Mind the Gap – Meeting the Media Needs of 10-14’s

Posted on: Thursday 07 July 2011 4:28pm

John Kent remembers what it’s like to be a teenager…

Introduced by Btisam Belola.

Speakers: Dr Barbie Clarke (Kids and Youth), David Squire (Desq)

Over the last few years Barbie and David have been working in an area that they think is under served by media providers.

While academically adolescence spans the age 10-25 (your brain isn’t fully developed until that age), it’s the young adolescence (ie 10-14) that face the biggest challenges because there’s so much going on in their lives: puberty… going to secondary school – which means losing friends and having to make new ones… the need for friends and peer influence is at its height…

A big part of this phase of a teenager’s life is working out they’re identity – and playing at who they want to be rather than being content with who they think they are. Just thinking about it makes me glad not be a teenager anymore!

Barbie pointed out that you can see this identity crisis in many aspects of a teenagers media consumption. Whether it’s Call of Duty or an 18 certificate film, they’ll tell you that they watch and play with many things that they’re not supposed to do. On Facebook – they’ll have hundreds of friends, and will be actively pushing forward and exaggerating features they like (prettiness, strength, influence), and hiding features they don’t. They may even have two profiles on Facebook – one their parents to see, and one that’s undercover.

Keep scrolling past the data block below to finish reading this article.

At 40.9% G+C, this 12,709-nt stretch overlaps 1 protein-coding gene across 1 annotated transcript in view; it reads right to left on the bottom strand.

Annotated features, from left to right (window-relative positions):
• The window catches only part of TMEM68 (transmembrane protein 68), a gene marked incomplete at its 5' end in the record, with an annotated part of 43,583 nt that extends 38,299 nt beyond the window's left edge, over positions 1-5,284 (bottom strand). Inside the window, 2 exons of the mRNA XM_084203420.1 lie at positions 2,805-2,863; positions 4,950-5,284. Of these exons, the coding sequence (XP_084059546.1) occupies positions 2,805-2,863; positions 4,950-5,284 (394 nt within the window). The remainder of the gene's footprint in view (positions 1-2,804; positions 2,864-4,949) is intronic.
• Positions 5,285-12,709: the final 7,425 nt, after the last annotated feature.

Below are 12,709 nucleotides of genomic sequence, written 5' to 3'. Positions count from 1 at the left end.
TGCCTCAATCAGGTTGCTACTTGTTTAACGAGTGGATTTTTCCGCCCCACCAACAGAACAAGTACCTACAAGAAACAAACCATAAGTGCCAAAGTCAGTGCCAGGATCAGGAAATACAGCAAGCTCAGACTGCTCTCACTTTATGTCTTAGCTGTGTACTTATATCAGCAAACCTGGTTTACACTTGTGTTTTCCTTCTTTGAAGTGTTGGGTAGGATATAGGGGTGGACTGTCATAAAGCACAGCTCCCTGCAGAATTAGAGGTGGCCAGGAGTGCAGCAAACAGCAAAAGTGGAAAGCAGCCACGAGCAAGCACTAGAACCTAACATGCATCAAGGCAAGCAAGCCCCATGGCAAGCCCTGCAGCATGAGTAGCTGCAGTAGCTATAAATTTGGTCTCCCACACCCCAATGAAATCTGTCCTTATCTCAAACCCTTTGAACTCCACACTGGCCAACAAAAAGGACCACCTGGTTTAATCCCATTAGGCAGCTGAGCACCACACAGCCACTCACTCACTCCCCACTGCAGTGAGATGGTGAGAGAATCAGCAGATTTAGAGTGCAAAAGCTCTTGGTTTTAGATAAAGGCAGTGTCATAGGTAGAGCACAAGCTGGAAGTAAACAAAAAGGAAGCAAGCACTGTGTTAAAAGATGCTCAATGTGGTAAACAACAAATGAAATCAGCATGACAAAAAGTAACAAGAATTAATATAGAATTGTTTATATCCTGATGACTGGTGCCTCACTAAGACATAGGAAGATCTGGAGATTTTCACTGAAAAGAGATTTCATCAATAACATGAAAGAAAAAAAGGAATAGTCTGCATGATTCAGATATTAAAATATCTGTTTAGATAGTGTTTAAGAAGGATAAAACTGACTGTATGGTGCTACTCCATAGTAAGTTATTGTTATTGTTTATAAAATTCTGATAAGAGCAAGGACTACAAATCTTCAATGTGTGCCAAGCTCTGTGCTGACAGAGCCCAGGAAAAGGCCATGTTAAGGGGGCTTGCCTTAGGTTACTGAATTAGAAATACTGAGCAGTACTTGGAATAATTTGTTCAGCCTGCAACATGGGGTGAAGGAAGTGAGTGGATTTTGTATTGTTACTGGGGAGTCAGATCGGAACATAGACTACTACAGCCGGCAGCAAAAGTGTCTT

David and Barbie’s treatise is that we should be taking this age group much more seriously. They fall in the gap between children’s channels and older viewing, and broadcasters should be thinking much more about content that’s targeted towards this groups needs. David suggested that themes that could be worth exploring include “gamification” of their lives, twisting the familiar (Eg Misfits), or the obviously surreal such as the Mighty Boosh.

As it happened, representatives from two broadcasters were in the room – Disney XD, and CBBC, and both took issue with some of their ideas. The Channels’ point that there’s a big difference between what early teens do and what early teens say… they might tell you their favourite show is Skins, but the audience figures suggest they still love Chucklevision (they just don’t want to admit).

So what do you think? Are 11-14’s being underserved by broadcasters? And what should we do to fill the gap? Tell us in the comments below

You can read the full paper at http://www.kidsandyouth.com/childrensmediaconf.php